466. Is it going to be millions or tens of millions?
  (Mr Brown) I think you can be assured that because of the disruptions from weather and the line speed reductions following Hatfield, it has caused a very substantial reduction in passenger numbers for a number of companies. So we are talking about a lot of money, and it is very important to us to get the system back up and running as fast as we can. We are putting a lot of pressure on Railtrack to recover the situation as fast as possible.

  467. Assuming we blame the big man up-stairs for the floods, who is responsible for the other disruptions? Do you blame Railtrack for that?
  (Mr Brown) We hold Railtrack responsible for both Hatfield—and they have admitted responsibility for what happened at Hatfield—and also for the speed restrictions that have come on in wide parts of the network since then. It is their responsibility to manage that and sort that problem out. We cannot do that for them.

  468. Let me just play back to you the evidence we have heard from you so far today. We have a company that is costing its major customers, the train operating companies, a fortune in an industry which is fragmented, wrongly structured, chaotic, needs to be completely reformed. Given this scenario, what are the chances that Railtrack are going to be able to borrow the £8 billion over the next five years that they have to?
  (Mr Brown) I am honestly not sure that I can answer that question. I think they do have to improve their performance quite substantially and quite extensively to be able to go forward successfully.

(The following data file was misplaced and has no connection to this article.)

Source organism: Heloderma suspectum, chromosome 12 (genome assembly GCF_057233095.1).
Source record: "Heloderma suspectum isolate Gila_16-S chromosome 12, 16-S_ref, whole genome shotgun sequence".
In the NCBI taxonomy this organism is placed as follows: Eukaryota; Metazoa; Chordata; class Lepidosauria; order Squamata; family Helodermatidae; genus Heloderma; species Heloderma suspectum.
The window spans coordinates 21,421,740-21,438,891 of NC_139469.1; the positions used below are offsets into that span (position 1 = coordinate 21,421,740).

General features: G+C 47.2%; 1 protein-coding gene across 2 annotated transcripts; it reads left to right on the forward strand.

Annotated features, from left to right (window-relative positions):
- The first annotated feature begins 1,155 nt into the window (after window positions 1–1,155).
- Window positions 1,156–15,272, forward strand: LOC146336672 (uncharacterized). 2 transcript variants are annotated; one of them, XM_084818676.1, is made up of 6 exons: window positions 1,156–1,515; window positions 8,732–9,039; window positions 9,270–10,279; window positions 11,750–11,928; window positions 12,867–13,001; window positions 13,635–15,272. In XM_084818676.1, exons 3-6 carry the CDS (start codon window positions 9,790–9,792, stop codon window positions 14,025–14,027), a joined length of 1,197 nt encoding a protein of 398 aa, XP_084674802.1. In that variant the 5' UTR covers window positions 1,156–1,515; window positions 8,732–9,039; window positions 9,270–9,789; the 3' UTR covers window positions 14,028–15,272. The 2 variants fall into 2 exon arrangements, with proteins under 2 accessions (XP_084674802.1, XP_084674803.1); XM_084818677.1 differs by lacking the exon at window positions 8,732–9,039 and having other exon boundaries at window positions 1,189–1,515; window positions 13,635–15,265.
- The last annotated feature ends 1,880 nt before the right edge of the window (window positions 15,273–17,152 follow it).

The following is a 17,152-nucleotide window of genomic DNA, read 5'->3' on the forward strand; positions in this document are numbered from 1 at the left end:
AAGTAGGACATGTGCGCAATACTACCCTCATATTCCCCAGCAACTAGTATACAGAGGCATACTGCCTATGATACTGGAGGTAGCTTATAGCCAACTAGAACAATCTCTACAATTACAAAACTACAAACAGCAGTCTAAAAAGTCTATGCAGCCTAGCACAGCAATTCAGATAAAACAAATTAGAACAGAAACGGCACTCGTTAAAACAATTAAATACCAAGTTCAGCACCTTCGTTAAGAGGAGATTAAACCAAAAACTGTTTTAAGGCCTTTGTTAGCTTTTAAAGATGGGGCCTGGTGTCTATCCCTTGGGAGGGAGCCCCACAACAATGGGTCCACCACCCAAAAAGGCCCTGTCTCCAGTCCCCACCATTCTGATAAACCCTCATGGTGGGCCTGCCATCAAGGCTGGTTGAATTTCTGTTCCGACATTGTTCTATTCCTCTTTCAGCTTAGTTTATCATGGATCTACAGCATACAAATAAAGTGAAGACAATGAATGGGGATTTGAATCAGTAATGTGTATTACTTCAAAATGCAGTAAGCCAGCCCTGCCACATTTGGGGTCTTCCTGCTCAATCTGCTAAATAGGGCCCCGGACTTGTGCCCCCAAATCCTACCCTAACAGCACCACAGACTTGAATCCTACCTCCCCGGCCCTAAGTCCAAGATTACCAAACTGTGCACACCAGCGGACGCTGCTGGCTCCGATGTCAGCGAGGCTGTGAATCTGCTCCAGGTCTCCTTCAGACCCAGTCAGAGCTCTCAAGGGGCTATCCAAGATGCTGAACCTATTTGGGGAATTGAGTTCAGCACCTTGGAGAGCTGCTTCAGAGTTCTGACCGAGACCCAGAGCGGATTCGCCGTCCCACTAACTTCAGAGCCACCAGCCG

469. Without that £8 billion does the 10 year plan that the Government has put forward work or not?
  (Mr Brown) I think there are a considerable number of elements to the 10 year plan, and I think one of the strengths of it must be that given those number of elements, if one element does not come fully through there is enough there in the rest to see success coming forward. It is clearly important that that is funded and financed, and I think that it is in the industry's rather than the passengers' interest that we work with Railtrack to help that through.

  470. The Government has talked about a railway modernisation fund of £7 billion and the DETR has said that is the most innovative and efficient way of directing money in to efficiency. Do you think that is correct?
  (Mr Muir) May I add an answer to your previous question? These are black days for the industry. There is no doubt about this. These are unparalled circumstances and the points you are making are well understood. The key that we have to see is how do we dig ourselves out of this? Of course it calls into question how things have been managed in the past, but we will take encouragement from how we move forward in the next three to six months. If Railtrack, the train operators and the industry pull things together well and effectively in the next six months, then we can come out of this having won something.


  471. Mr Muir, if you do not, you might as well say goodbye to your companies, because already large numbers of people are deserting the railways, large numbers of people who are forced to use it are going through even worse trauma than they do normally, and the ill will and general irritation with the rail companies must be reaching an unprecedented high. So, frankly, to come here and say, "If we pull together it will all be much better in three or six months" is a waste of breath, because you have a major task in re-establishing some form of dialogue, any form of dialogue, with your customers, do you not?